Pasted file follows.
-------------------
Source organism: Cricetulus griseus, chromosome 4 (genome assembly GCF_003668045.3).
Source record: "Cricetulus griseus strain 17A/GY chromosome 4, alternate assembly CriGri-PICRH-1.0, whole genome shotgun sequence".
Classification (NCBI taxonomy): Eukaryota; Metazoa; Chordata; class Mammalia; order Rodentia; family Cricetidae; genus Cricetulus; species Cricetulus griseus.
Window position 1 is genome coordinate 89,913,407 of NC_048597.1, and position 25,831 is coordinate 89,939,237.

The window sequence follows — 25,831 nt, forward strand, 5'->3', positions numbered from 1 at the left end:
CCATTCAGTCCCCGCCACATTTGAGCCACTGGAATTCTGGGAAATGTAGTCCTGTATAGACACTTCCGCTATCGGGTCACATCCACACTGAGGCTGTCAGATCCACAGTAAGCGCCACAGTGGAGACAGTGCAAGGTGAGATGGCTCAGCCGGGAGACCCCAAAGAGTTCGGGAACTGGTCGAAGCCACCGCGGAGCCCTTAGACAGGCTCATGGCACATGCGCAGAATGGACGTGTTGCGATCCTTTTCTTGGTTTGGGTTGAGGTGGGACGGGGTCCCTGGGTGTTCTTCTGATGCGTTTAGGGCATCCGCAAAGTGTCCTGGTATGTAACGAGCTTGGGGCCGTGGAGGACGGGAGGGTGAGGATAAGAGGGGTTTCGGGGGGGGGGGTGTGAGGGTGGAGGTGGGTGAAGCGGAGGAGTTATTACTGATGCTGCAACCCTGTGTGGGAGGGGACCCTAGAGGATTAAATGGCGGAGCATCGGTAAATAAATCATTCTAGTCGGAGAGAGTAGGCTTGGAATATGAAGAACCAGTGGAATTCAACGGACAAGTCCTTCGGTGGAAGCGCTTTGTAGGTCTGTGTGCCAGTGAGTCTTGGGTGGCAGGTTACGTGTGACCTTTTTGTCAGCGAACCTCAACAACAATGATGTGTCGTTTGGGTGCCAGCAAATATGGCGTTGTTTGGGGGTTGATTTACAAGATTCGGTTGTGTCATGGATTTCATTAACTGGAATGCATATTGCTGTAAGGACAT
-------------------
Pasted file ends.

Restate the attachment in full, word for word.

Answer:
Source organism: Cricetulus griseus, chromosome 4 (genome assembly GCF_003668045.3).
Source record: "Cricetulus griseus strain 17A/GY chromosome 4, alternate assembly CriGri-PICRH-1.0, whole genome shotgun sequence".
Classification (NCBI taxonomy): Eukaryota; Metazoa; Chordata; class Mammalia; order Rodentia; family Cricetidae; genus Cricetulus; species Cricetulus griseus.
Window position 1 is genome coordinate 89,913,407 of NC_048597.1, and position 25,831 is coordinate 89,939,237.

The window sequence follows — 25,831 nt, forward strand, 5'->3', positions numbered from 1 at the left end:
CCATTCAGTCCCCGCCACATTTGAGCCACTGGAATTCTGGGAAATGTAGTCCTGTATAGACACTTCCGCTATCGGGTCACATCCACACTGAGGCTGTCAGATCCACAGTAAGCGCCACAGTGGAGACAGTGCAAGGTGAGATGGCTCAGCCGGGAGACCCCAAAGAGTTCGGGAACTGGTCGAAGCCACCGCGGAGCCCTTAGACAGGCTCATGGCACATGCGCAGAATGGACGTGTTGCGATCCTTTTCTTGGTTTGGGTTGAGGTGGGACGGGGTCCCTGGGTGTTCTTCTGATGCGTTTAGGGCATCCGCAAAGTGTCCTGGTATGTAACGAGCTTGGGGCCGTGGAGGACGGGAGGGTGAGGATAAGAGGGGTTTCGGGGGGGGGGGTGTGAGGGTGGAGGTGGGTGAAGCGGAGGAGTTATTACTGATGCTGCAACCCTGTGTGGGAGGGGACCCTAGAGGATTAAATGGCGGAGCATCGGTAAATAAATCATTCTAGTCGGAGAGAGTAGGCTTGGAATATGAAGAACCAGTGGAATTCAACGGACAAGTCCTTCGGTGGAAGCGCTTTGTAGGTCTGTGTGCCAGTGAGTCTTGGGTGGCAGGTTACGTGTGACCTTTTTGTCAGCGAACCTCAACAACAATGATGTGTCGTTTGGGTGCCAGCAAATATGGCGTTGTTTGGGGGTTGATTTACAAGATTCGGTTGTGTCATGGATTTCATTAACTGGAATGCATATTGCTGTAAGGACAT